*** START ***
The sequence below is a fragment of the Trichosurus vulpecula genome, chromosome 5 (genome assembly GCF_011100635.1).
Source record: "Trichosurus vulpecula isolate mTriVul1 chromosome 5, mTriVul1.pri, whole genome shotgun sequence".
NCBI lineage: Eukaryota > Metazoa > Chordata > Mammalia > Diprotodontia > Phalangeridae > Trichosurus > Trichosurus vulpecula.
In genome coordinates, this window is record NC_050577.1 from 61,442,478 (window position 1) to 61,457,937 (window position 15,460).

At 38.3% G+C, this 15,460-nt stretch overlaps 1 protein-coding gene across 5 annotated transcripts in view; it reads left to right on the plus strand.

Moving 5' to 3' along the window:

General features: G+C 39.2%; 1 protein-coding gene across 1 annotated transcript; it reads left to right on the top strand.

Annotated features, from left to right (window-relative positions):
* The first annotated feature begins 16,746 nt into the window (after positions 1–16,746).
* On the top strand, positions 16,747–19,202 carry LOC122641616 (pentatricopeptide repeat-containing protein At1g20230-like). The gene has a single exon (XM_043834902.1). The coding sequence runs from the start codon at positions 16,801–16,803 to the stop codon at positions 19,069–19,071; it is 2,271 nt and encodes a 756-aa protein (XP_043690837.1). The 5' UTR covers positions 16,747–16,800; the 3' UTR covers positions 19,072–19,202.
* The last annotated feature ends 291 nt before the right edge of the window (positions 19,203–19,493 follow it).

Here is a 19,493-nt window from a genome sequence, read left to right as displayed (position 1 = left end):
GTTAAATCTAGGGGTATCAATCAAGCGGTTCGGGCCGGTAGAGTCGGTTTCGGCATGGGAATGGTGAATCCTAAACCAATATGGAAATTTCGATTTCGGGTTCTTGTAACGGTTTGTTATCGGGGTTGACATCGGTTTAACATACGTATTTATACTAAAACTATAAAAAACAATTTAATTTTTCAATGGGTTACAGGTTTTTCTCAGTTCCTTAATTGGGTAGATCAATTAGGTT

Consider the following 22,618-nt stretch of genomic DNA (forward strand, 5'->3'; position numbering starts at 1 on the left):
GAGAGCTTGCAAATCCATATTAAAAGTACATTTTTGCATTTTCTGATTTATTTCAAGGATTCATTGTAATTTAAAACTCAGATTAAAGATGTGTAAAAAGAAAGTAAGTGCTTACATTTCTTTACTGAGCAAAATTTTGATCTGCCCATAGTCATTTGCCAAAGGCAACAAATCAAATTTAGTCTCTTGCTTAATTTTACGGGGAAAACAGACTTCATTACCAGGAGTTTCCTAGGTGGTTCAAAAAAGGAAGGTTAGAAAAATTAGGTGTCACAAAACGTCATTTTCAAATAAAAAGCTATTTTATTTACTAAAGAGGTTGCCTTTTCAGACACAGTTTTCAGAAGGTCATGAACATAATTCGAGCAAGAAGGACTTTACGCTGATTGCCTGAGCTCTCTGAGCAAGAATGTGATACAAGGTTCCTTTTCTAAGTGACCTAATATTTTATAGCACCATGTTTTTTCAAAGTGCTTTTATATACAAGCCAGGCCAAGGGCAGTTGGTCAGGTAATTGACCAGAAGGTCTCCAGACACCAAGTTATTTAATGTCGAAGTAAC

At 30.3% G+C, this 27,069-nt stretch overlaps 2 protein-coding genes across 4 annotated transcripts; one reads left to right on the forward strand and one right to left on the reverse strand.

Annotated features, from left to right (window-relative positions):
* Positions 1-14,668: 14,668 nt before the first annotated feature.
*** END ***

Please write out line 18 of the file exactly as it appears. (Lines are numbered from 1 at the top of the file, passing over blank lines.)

* Positions 1-14,668: 14,668 nt before the first annotated feature.